2) SLAVHERIT has highlighted and discussed certain contradictions that have been observed in the process of the creation of the Circuit of African Heritage. The first contradiction relates to the fact that this heritage intervention has intersected with the gentrification of the decayed port area and its recent regeneration in view of the 2014 World Cup and the 2016 Olympics. This process of regeneration has enhanced Afro-Brazilian heritage but, paradoxically, also threatened the permanence of lower class and black residents in the area as a consequence of the rising cost of living. Another contradiction relates to the fact that the Circuit still tends to privilege those cultural and material memories that have clear currency for the tourist market. SLAVHERIT, for example, highlights that the historical experience of dockworkers in the port area has been largely overlooked, even though the experience of these workers is deeply entangled with blackness and with the memory of slavery. Finally, although the creation of the Circuit of African Heritage has involved a vast system of participation of local communities and offers some tools of emancipation to Afro-Brazilians, this process has also, paradoxically, reflected some of the historically-rooted ‘racialised’ hierarchies typical of Brazilian society. In this sense, the role of black governmental bodies and civil society has been somewhat secondary in this heritage making, while the process is still largely governed by light-skinned bureaucrats and experts. This fact reminds us that the process of ethno-racial ‘recognition’, which the Circuit embodies, does not automatically subvert racialised inequalities. SLAVHERIT argues that this apparent contradiction can be understood and explained through the current global framework of neoliberal political economy. Within this framework, in fact, ethno-racial ‘differences’ are recognised and valued, but can also be controlled and exploited commercially by groups other than the ‘recognised’.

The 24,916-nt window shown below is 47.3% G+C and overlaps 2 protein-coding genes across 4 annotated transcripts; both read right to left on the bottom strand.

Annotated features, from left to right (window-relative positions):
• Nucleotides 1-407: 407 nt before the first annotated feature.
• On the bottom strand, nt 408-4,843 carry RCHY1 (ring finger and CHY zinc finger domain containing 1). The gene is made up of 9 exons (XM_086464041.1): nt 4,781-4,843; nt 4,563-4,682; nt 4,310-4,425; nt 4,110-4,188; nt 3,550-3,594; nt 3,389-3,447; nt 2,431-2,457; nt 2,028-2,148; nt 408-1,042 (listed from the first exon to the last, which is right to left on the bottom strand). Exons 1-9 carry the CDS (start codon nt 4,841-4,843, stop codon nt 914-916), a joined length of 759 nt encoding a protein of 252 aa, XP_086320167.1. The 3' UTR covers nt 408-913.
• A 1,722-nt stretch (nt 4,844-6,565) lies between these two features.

3) SLAVHERIT has carried out a novel reading of Brazil’s racial identity in the contemporary era of multiculturalism. Contrary to predictions that have seen multicultural policies as the deconstruction of Brazil’s traditional imagery of racial democracy and mixture, SLAVHERIT points out that such ideals remain solid in Brazil. The project illustrates that there is no real incompatibility between ideals of multiculturalism and ideals of racial mixture in the Brazilian context, but that these ideals actually reinforce each other.

SLAVHERIT’s impact
In addition to addressing the academic community, SLAVHERIT has targeted groups such as policymakers and civil society. This goes hand-in-hand with the nature of the study, which has explored the intersections between governmental administrations, social movements, local communities, UNESCO technocrats, and researchers in the making of social policy. All these different groups, at the national and international levels, may find the results of this project useful, particularly in terms of analysing the process of participation in the creation of the Circuit of African Heritage, and in terms of discussing what the creation of the Circuit of African Heritage may tell us about the current stage of official thinking about race and national identity in Brazil. The documentary ‘Other Africas’ is enjoying a positive response within the academic community in Brazil and the UK, being considered a useful tool for teaching and for prompting intellectual discussions about race and inequality in Latin America. Local communities and social movements, on the other hand, are seeing this film as useful to build identity and to support the social claims of vulnerable communities within and outside Rio’s port area.

How to obtain up-to-date information about SLAVHERIT and its outputs
see also link to Pure ProfileéCicalo